I was lonely and plagued with self-doubt. Would I ever finish?

Then I went through a divorce. Eventually, he moved again—only this time, out of state.

For the next four years, it was just me and my little girl. I worked more than 40 hours a week at a minimum wage job, and I took classes at night, desperately trying to piecemeal together enough units for a diploma.

Finishing a degree—so I could get a better job so I could take care of myself and my daughter—was the only thing keeping me going.

I was 28 years old when I finished my degree.

One university. Five community colleges. Ten years.

Ten years of night classes.
Ten years of setbacks.
Ten years of wondering if I would ever actually make it.

By the time I graduated, Jeff and I had started dating. And the only three people who came to my graduation were Jeff, my 6-year-old daughter, and my mother. (I had invited my dad to come but he said he was too busy.)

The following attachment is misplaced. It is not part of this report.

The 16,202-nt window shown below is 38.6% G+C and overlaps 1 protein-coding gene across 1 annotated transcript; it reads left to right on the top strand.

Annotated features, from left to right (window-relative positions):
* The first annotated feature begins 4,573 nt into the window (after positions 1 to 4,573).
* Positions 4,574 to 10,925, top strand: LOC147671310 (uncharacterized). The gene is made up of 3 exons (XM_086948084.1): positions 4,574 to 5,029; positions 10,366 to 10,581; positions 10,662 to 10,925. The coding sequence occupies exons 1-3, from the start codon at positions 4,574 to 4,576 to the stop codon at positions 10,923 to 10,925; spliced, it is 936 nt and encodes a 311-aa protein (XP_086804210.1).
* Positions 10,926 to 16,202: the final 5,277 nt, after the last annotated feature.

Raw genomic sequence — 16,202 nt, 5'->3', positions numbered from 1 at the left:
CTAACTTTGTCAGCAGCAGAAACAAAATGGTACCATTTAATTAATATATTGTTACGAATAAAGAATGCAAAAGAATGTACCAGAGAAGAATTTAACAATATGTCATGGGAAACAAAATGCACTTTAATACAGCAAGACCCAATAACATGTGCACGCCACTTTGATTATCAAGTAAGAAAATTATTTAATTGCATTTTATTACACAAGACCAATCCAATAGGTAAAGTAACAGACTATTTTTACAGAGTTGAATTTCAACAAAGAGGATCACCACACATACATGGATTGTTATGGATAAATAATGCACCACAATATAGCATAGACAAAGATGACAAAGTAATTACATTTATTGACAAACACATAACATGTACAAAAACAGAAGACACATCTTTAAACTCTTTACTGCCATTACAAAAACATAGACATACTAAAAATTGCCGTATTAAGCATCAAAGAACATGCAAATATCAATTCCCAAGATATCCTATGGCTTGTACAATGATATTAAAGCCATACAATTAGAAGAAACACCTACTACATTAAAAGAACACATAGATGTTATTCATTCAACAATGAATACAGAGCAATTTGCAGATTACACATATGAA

So there I stood. In cap and gown.

For ten years, I had dreamed of this moment, thinking it would be one of the happiest moments of my life. But to my own surprise, a sadness that bordered despair clung to me. I felt alone. I wanted to celebrate, but I felt as if no one could truly understand what this diploma meant to me. Only God knew what that dark decade had really been like.

At the graduation ceremony, I went through the motions, telling myself that I was only doing this for my daughter.

Afterwards, Jeff gave me a heavy box, wrapped in paper. Inside was a two-volume dictionary set. He said that he special-ordered the largest dictionary set he could find.

He knew I loved words. He knew I loved making words up and stringing words together.

With both arms, I held the volumes. Jeff didn’t know how dark the previous ten years had been, but somehow, he knew what the next ten years would hold. He knew I would go on to graduate school to study composition—where those dictionaries would come in handy.